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A few electricity questions.

  1. Aug 10, 2009 #1

    PrincePhoenix

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    1-When a person gets electrocuted by accident, why can't he remove himself from the wire?
    2-Is there any relation between voltage and the strength of the electromagnetism induced? Not a mathematical relation. Just want to know does a high voltage result in a strong electromagnet?
    3-Does AC induce electromagnetism?
     
  2. jcsd
  3. Aug 10, 2009 #2
    1. Electricity causes muscles to contract. If someone touches a live wire with the palm of his hand, the electricity may cause his hand muscles to contract causing him to grasp the wire and not let go. It is safer to test a wire with the back of your hand.

    2. Electromagnetism is often expressed in terms of Amp-Turns. In other words electromgnetism is proportional to the number of turns in the electromagnet and the number of amps flowing through it. Amps are determined by the voltage divided by the impedance of the electromagnet. So yes, indirectly there is a relation between voltage and amperage. High voltage can result in a strong electromagnet only if the electromagnet has sufficiently low impedance and there is enough amperage available.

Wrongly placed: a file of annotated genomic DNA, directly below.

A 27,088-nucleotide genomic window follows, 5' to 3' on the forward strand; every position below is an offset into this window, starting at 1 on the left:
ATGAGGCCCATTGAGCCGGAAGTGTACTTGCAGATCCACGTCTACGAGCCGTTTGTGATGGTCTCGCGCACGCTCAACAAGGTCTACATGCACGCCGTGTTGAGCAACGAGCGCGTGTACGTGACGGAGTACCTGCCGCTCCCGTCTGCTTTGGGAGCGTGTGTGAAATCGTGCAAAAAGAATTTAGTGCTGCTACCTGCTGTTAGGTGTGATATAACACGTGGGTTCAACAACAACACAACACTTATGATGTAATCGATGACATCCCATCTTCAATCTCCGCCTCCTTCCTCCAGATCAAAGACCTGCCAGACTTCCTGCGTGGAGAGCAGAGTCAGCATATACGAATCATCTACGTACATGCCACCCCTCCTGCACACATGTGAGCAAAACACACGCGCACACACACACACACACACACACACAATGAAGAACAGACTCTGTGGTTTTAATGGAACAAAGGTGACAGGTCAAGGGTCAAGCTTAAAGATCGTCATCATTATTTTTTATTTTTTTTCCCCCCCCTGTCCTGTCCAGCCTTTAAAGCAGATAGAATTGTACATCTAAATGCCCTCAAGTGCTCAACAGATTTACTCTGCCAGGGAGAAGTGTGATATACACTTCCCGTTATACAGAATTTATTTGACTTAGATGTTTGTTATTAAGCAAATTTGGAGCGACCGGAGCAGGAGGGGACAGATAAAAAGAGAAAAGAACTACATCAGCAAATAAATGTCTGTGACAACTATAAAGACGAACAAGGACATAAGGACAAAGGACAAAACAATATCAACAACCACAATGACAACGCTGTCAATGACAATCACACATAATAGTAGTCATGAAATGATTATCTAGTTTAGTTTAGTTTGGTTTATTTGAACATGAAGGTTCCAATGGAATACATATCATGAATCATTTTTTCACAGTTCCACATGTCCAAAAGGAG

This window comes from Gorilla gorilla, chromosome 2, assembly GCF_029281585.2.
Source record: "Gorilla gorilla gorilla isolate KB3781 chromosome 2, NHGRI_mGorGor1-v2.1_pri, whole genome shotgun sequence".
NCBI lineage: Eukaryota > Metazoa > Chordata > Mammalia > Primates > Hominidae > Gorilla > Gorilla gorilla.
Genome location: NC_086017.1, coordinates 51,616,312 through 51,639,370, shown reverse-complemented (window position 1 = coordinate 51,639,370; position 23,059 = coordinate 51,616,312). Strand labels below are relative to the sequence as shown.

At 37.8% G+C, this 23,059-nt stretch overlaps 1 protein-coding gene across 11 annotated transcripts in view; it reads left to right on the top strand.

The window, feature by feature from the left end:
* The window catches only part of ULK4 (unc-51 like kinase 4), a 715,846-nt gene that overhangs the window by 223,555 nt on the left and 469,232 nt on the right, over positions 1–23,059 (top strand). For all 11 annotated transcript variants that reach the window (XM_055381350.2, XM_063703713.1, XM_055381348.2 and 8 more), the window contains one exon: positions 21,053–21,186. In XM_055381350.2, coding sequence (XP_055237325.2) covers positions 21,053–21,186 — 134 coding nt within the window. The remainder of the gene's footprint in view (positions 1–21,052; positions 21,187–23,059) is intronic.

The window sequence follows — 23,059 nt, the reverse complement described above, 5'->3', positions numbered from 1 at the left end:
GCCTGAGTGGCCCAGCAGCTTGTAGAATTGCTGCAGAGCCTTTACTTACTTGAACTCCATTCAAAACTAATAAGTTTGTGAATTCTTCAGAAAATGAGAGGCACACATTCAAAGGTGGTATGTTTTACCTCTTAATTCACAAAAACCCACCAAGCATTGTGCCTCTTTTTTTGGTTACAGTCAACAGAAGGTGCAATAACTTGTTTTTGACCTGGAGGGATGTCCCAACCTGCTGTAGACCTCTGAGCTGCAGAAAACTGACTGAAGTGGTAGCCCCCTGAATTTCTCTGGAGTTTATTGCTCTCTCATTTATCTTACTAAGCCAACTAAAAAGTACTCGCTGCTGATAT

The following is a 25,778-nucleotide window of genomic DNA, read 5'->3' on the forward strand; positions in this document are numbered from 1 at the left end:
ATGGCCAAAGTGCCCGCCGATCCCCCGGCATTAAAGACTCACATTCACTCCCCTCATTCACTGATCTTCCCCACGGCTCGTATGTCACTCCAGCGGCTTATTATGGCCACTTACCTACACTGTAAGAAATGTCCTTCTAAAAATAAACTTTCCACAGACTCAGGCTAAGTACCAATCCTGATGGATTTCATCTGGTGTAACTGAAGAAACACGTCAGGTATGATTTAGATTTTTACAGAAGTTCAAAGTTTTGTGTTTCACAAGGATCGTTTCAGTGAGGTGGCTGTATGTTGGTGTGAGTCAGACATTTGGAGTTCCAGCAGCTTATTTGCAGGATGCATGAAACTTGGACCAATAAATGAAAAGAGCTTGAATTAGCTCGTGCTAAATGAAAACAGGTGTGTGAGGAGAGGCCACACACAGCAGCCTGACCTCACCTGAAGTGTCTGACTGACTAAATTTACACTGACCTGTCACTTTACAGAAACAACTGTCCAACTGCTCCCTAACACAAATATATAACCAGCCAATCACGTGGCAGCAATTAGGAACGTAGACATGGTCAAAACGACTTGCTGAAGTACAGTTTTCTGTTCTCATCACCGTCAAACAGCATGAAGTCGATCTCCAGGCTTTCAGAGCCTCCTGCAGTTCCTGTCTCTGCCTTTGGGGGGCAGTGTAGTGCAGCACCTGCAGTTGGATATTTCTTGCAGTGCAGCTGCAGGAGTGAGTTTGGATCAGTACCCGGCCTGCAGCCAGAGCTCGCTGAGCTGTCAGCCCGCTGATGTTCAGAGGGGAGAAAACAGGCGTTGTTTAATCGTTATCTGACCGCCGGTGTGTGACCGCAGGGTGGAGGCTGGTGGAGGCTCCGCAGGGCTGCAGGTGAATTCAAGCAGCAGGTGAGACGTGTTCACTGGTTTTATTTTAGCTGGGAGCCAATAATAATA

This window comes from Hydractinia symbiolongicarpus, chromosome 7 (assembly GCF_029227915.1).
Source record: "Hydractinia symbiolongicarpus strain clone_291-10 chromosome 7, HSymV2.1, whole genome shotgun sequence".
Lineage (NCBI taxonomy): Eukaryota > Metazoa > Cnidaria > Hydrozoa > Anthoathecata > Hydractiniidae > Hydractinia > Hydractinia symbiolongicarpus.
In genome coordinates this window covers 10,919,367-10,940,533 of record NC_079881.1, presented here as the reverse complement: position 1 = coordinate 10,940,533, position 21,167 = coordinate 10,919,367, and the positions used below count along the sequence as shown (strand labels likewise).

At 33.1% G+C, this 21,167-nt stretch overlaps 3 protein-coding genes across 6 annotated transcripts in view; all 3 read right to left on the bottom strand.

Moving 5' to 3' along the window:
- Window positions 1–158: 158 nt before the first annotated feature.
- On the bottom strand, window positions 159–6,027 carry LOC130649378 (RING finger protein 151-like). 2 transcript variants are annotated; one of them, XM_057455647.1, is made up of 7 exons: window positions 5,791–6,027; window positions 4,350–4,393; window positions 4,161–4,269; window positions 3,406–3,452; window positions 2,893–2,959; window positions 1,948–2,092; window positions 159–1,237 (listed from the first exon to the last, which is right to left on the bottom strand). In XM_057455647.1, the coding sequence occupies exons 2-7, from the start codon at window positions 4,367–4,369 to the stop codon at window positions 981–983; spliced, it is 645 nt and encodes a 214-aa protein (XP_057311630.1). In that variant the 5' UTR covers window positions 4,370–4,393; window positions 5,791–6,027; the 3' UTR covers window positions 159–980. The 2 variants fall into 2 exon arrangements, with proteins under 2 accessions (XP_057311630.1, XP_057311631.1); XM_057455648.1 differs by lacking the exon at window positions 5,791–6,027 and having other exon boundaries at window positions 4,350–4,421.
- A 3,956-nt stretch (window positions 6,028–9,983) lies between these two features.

3. The meaning of this question is a little unclear to me. The short answer is yes and so does DC.
     
  4. Aug 10, 2009 #3

    negitron

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    Because he's dead (you don't survive electrocution, by definition.)
     
  5. Aug 10, 2009 #4
    it should ! But if it is Parallelly Combinated then it wont create magnetic field !
     
  6. Aug 10, 2009 #5

    Born2bwire

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    I can't tell if you are being facetious here but any AC signal is an electromagnetic wave, hence they have both electric and magnetic fields.
     
  7. Aug 10, 2009 #6
    I apologise for any kind of mistake ! :((
     
  8. Aug 11, 2009 #7

    PrincePhoenix

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    Thanks for the answers.
     
  9. Aug 11, 2009 #8
    actually bro i was trying to remind BIOT SAVART'S LAW there! [tex]\vec{B}[/tex] = Magnetic field
    [tex]\vartheta[/tex] = l ^ B

    [tex]dB\propto[/tex] [tex]sin\vartheta[/tex]
    and when its parallel and direction is opposite to the flow of electricity (I) [tex]\vartheta[/tex] = 180
    sin 180 = 0 so dB = 0
    correct me bro if i am wrong As i missed the lecture!
     
  10. Aug 11, 2009 #9

    Born2bwire

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    All AC currents are propagated by electromagnetic waves, there will always be both electric and magnetic fields.

    If what you are describing are two parallel wires with one being the return path then there still will be magnetic fields. The only way you could cancel out the fields would be if the wires are colocated in which the superposition of currents would be zero, the trivial case.

    Biot-Savart is not applicable here since it is only valid for time-independent currents.
     
    Last edited: Aug 11, 2009
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